Life has changed in many ways since 9/11, not the least of which is compromising, or scrapping altogether, certain freedoms in the name of homeland security. For average, non-trouble-making Americans, though, this manifests primarily in another “inconvenient truth” of modern times. That is, the hassle of long lines, greater scrutiny and, sometimes, intimidating interactions with authorities when we try to get from one place to another. Nowhere is this more evident than at an international border. Inconvenience also can mean financial loss for Vermonters who live next to Canada or conduct business on both sides. And travelers who head north simply for pleasure often find that coming home is . . . unpleasant.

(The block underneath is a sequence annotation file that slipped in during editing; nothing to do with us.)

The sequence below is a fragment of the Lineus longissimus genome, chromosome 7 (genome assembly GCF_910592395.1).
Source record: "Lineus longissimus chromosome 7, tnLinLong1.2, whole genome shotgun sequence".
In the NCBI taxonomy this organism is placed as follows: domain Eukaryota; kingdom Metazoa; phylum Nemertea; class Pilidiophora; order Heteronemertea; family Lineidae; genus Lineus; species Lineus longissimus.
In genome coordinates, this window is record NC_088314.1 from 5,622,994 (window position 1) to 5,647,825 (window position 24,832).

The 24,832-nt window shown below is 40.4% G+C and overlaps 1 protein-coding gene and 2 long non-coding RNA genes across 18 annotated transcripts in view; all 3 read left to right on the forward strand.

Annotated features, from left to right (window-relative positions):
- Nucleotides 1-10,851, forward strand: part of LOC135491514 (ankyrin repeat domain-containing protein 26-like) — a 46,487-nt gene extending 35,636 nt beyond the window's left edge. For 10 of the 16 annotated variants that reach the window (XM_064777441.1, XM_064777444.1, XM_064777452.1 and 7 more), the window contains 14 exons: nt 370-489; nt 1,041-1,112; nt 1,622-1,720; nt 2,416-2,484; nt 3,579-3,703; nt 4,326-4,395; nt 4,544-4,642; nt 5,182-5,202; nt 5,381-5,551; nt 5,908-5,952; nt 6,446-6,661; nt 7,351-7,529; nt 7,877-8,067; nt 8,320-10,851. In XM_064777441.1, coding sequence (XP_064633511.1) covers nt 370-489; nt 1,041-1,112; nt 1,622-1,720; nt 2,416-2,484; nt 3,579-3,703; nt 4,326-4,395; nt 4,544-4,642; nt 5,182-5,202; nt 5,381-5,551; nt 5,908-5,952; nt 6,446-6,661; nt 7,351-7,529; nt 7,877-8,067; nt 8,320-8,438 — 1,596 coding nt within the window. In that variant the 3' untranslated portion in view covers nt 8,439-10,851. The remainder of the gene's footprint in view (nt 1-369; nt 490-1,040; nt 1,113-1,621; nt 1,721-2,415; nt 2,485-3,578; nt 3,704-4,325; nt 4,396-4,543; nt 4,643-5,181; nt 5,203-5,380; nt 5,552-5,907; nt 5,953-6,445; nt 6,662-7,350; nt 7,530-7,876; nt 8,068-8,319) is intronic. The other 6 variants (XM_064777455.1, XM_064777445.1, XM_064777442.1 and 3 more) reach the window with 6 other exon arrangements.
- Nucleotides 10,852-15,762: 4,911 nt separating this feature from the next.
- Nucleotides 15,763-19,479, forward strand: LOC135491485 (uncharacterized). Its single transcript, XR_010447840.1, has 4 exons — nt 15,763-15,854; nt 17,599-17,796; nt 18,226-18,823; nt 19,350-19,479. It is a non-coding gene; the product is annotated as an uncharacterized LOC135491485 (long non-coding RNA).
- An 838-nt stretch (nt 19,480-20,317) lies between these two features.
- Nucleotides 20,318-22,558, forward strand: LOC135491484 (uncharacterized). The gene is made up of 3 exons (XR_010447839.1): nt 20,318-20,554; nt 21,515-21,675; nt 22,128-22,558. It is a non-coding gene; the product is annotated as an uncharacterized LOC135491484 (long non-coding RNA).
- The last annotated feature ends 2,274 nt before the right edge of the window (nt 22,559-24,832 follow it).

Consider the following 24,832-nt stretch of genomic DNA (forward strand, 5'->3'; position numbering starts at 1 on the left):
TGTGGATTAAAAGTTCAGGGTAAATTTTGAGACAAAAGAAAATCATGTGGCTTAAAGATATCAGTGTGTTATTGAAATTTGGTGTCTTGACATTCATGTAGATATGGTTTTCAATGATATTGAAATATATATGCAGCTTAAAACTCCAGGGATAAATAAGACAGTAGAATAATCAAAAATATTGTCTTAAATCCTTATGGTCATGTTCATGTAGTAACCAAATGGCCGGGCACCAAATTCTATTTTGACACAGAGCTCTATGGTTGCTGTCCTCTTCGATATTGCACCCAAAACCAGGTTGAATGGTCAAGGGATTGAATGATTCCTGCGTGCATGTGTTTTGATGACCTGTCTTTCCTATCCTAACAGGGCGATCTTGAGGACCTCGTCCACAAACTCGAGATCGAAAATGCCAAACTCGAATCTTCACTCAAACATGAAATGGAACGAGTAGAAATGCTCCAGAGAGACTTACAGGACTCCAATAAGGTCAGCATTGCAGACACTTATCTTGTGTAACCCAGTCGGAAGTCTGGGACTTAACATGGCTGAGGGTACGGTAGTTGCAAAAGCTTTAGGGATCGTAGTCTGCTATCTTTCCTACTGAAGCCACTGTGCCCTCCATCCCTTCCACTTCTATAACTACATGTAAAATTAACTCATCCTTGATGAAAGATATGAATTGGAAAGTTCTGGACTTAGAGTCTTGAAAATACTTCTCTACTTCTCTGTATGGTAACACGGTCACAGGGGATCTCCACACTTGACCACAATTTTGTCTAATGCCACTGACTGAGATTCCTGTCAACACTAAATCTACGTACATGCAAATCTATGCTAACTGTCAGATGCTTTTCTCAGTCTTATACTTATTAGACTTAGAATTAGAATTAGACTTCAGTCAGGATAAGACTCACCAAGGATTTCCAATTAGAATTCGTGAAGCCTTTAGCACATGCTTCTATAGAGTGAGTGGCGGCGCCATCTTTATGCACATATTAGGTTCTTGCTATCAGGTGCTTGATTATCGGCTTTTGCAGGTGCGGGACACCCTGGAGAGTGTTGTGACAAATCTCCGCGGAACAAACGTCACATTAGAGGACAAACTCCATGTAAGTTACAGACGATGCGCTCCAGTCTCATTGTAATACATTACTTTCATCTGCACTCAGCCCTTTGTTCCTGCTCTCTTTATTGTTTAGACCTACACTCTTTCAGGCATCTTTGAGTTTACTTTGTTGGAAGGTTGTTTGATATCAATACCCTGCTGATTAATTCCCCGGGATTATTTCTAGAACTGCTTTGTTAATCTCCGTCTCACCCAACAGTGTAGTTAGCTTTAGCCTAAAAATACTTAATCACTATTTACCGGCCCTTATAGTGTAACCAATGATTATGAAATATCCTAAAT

This week, we take a look at the border from several perspectives: Matt Scanlon relates an unnerving brush with “the law,” and considers his potential status on a watch list. A handful of Seven Days readers contribute their not-so-happy re-entry experiences. Ken Picard rides along with a border patrol agent and learns about tedium on the terror front. Patrick Ripley talks with Vermont truckers, who — thanks to the intervention of Senator Bernie Sanders — find their customs service much improved. And, online, vlogger Eva Sollberger visits the border, connects with crossers, and learns that Canadians have pas de problem.